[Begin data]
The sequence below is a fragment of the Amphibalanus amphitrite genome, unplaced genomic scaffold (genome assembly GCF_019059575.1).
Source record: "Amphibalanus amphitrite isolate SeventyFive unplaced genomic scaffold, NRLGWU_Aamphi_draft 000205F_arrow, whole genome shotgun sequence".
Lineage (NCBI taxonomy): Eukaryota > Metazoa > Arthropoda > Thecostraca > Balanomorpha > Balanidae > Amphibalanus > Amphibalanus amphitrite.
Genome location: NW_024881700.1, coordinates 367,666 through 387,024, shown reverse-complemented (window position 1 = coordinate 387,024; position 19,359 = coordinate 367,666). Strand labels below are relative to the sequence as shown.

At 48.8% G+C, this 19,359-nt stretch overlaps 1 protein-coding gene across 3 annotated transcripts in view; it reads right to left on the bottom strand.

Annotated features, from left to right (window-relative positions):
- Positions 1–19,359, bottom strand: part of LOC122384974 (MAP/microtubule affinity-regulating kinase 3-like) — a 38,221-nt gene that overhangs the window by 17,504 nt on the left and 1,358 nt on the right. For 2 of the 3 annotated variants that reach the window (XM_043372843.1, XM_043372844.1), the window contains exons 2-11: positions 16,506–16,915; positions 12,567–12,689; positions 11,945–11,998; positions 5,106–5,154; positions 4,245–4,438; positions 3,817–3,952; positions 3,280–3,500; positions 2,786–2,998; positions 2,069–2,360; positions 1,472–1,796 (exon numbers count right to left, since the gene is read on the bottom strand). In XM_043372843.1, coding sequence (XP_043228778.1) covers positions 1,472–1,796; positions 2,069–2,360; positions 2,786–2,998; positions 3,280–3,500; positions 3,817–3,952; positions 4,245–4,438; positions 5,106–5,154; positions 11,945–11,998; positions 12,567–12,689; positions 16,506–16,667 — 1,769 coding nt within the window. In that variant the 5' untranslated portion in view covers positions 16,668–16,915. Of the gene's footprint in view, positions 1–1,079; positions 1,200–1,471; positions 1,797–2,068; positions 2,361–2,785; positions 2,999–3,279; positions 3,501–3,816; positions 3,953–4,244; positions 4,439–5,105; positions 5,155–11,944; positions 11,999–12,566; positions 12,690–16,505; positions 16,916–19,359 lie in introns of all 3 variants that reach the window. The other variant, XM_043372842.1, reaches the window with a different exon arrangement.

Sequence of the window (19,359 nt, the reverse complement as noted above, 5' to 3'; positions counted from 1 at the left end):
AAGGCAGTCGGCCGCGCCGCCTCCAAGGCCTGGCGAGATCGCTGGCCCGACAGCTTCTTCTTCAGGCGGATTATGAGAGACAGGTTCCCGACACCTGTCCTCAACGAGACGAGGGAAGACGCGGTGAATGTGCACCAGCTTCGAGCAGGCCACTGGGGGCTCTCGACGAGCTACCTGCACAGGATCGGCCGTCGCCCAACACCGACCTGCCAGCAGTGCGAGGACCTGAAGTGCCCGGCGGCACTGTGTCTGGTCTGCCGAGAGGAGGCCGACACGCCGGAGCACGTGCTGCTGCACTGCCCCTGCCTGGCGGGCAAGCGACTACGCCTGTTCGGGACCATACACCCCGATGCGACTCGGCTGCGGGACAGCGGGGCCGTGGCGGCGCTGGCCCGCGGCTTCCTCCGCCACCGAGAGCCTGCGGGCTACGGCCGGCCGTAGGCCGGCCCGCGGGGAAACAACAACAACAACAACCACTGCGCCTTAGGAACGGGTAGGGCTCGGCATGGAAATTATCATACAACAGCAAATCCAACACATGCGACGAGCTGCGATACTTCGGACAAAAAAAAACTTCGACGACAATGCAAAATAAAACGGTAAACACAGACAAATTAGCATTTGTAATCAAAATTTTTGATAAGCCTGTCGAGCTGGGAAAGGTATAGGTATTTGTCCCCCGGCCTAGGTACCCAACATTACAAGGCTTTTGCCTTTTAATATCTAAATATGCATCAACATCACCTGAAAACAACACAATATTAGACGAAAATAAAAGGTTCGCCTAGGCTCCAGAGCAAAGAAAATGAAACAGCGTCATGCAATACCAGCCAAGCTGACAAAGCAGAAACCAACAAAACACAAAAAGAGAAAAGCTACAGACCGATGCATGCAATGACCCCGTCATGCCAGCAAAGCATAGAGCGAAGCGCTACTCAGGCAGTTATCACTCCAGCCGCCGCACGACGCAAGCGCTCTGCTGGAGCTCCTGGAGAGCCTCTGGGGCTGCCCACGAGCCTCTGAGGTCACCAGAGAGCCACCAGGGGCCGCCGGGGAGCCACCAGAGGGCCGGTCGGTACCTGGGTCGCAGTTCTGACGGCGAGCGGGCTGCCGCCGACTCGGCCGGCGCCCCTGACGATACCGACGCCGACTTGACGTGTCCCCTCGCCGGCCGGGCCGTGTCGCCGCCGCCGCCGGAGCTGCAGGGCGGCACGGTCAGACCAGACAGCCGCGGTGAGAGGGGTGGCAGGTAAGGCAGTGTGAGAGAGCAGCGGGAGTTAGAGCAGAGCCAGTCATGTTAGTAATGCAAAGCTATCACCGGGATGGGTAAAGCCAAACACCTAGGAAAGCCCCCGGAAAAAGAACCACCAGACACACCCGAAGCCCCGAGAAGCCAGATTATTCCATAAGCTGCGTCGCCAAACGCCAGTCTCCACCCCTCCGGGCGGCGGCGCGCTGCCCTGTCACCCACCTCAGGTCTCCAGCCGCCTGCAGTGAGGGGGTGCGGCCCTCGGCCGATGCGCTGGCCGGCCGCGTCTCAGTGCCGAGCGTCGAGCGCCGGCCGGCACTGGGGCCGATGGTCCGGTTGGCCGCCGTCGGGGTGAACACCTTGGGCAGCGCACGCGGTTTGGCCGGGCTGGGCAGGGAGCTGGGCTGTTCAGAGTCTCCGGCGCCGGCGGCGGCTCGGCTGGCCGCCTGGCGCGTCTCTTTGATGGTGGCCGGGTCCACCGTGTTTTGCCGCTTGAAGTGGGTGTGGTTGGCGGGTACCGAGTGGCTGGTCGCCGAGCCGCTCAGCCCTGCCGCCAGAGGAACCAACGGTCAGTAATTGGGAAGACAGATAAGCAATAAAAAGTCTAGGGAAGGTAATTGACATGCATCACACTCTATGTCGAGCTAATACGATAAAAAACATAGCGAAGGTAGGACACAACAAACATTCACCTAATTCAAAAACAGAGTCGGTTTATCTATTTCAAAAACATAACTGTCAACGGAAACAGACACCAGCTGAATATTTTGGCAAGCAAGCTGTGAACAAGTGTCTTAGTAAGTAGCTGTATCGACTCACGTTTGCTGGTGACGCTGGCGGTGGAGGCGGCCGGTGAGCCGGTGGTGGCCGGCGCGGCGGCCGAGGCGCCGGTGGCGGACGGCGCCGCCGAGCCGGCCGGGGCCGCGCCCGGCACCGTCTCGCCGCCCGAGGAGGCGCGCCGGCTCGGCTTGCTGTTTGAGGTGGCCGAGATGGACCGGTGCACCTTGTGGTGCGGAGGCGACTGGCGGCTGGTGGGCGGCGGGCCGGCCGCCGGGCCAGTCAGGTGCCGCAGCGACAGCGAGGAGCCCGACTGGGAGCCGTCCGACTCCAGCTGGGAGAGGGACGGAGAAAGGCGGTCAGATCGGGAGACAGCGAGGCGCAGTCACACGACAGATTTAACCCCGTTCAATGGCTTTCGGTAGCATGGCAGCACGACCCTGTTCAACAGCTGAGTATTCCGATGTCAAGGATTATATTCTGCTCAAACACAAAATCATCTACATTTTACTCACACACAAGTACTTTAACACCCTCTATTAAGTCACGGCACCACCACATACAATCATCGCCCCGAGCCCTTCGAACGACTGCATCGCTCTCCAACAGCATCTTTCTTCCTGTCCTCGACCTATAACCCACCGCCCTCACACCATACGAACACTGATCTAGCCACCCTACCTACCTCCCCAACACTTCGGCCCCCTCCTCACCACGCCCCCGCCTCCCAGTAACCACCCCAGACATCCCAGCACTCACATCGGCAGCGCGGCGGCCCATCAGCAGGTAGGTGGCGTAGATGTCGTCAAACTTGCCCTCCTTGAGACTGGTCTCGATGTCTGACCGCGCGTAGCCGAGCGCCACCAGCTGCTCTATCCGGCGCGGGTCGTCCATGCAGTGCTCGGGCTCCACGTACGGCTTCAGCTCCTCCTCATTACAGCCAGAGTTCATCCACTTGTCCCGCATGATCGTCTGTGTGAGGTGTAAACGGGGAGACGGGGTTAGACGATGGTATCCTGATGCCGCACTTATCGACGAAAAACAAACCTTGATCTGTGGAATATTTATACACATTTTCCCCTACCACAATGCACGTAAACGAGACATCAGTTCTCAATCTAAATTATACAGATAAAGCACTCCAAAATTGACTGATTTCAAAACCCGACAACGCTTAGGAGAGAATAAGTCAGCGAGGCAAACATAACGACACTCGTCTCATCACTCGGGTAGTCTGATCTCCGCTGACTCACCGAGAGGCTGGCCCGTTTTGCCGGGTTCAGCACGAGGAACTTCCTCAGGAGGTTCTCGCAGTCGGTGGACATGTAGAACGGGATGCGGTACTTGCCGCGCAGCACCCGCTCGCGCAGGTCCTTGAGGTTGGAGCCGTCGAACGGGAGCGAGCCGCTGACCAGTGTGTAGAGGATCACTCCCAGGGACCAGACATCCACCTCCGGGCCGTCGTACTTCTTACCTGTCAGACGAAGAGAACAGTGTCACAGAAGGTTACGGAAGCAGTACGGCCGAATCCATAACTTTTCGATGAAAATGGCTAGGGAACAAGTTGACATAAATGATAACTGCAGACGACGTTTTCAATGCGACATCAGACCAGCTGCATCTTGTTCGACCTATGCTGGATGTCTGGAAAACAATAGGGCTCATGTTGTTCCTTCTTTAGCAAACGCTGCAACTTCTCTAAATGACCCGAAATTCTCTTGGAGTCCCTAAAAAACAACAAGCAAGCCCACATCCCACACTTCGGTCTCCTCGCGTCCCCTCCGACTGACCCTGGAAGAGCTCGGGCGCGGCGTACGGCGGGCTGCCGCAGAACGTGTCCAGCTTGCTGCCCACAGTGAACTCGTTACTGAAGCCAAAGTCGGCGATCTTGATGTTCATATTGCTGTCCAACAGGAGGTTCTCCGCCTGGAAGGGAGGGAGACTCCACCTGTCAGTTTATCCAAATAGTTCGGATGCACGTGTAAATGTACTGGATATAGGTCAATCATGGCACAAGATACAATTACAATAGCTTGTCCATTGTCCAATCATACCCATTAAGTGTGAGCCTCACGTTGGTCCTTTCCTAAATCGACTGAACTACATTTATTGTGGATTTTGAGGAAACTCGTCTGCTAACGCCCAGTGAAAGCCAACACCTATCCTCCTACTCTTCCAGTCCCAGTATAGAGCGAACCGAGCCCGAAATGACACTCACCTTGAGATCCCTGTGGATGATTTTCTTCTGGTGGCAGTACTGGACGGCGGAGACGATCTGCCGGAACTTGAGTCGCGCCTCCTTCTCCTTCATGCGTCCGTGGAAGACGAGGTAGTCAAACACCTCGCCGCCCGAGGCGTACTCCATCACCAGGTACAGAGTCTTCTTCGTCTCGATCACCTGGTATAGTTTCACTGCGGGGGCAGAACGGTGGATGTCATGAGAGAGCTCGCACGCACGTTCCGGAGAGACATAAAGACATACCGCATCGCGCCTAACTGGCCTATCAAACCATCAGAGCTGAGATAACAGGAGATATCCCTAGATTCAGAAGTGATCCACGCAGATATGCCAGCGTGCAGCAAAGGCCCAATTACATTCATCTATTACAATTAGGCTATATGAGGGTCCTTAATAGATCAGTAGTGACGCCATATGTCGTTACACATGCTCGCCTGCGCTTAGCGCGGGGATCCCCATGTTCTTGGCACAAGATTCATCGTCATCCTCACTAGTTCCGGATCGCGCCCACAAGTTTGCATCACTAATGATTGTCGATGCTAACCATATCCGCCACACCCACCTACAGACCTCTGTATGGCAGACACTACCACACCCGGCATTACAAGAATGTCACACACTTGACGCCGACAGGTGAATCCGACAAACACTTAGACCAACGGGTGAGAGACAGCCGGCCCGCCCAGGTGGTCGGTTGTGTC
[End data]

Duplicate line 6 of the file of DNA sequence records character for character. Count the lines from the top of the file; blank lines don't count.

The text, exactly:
Annotated features, from left to right (window-relative positions):